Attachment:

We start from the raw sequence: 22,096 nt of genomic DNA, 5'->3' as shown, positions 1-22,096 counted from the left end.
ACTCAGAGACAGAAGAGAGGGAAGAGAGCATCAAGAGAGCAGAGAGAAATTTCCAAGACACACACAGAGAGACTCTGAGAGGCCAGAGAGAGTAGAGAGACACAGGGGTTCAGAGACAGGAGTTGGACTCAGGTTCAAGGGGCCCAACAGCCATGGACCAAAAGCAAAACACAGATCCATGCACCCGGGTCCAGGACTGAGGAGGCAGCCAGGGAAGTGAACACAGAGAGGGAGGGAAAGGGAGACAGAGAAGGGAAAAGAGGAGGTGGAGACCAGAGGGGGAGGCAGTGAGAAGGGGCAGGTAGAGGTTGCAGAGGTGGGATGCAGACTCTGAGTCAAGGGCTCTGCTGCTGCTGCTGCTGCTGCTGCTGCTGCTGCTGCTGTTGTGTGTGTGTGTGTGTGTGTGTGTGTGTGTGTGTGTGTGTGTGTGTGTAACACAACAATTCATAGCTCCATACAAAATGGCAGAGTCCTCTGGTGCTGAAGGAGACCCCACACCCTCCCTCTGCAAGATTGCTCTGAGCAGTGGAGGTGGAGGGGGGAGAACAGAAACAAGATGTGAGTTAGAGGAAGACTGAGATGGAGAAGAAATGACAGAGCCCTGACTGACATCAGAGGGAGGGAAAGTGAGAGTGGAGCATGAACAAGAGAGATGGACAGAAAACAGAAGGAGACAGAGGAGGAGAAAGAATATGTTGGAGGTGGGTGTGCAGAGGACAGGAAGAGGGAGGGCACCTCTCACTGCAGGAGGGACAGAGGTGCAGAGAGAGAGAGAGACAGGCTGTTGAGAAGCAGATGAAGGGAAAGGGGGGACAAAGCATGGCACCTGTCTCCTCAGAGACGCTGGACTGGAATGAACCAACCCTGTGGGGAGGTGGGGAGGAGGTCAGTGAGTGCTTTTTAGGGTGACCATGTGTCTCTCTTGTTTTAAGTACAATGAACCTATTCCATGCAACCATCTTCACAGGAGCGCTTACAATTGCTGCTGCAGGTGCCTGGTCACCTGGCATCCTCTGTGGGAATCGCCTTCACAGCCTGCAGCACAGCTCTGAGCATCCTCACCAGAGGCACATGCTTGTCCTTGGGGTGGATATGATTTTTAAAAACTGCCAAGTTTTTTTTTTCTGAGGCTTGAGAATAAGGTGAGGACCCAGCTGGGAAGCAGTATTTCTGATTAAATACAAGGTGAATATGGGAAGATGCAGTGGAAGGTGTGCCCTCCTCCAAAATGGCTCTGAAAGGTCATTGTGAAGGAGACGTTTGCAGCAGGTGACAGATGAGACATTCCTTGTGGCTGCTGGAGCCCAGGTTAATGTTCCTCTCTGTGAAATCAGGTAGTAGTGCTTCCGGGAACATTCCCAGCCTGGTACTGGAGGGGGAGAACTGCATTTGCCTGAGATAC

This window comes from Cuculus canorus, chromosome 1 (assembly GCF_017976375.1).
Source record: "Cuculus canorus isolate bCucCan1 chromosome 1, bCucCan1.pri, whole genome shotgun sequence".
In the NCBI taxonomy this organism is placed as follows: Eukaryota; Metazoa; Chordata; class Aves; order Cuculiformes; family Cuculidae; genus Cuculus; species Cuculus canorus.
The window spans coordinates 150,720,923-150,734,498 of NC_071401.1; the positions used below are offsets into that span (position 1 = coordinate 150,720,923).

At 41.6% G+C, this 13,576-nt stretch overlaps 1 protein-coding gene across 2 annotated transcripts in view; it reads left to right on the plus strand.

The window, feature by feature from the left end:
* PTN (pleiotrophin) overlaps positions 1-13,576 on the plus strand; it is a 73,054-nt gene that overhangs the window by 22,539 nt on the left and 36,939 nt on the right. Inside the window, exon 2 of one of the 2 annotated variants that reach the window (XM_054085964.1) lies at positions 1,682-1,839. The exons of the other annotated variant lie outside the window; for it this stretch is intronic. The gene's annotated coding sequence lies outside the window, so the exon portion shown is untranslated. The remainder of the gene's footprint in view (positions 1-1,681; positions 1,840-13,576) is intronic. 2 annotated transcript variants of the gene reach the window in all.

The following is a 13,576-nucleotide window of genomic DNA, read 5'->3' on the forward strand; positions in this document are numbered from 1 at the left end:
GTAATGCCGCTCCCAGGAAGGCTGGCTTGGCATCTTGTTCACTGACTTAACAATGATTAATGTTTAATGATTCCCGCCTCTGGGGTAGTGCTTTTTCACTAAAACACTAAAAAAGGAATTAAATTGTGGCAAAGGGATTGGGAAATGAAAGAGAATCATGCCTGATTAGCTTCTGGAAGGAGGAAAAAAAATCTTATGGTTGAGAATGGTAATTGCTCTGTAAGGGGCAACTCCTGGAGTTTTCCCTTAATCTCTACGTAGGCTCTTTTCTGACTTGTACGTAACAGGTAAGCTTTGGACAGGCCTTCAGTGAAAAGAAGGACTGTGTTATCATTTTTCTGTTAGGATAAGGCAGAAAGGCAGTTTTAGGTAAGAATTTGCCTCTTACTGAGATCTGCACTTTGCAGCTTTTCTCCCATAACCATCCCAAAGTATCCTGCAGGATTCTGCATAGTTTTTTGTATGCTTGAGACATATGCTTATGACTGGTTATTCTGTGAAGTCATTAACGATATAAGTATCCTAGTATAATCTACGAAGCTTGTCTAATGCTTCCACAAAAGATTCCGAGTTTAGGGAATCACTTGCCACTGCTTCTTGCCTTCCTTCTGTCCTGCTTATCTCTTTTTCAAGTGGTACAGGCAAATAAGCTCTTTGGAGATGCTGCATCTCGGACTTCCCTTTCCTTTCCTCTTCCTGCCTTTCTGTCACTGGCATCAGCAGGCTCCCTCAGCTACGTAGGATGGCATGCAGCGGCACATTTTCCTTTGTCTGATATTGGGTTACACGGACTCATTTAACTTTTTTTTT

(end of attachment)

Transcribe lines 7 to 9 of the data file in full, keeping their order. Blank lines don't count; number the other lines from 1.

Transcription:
At 41.6% G+C, this 13,576-nt stretch overlaps 1 protein-coding gene across 2 annotated transcripts in view; it reads left to right on the plus strand.

The window, feature by feature from the left end:
* PTN (pleiotrophin) overlaps positions 1-13,576 on the plus strand; it is a 73,054-nt gene that overhangs the window by 22,539 nt on the left and 36,939 nt on the right. Inside the window, exon 2 of one of the 2 annotated variants that reach the window (XM_054085964.1) lies at positions 1,682-1,839. The exons of the other annotated variant lie outside the window; for it this stretch is intronic. The gene's annotated coding sequence lies outside the window, so the exon portion shown is untranslated. The remainder of the gene's footprint in view (positions 1-1,681; positions 1,840-13,576) is intronic. 2 annotated transcript variants of the gene reach the window in all.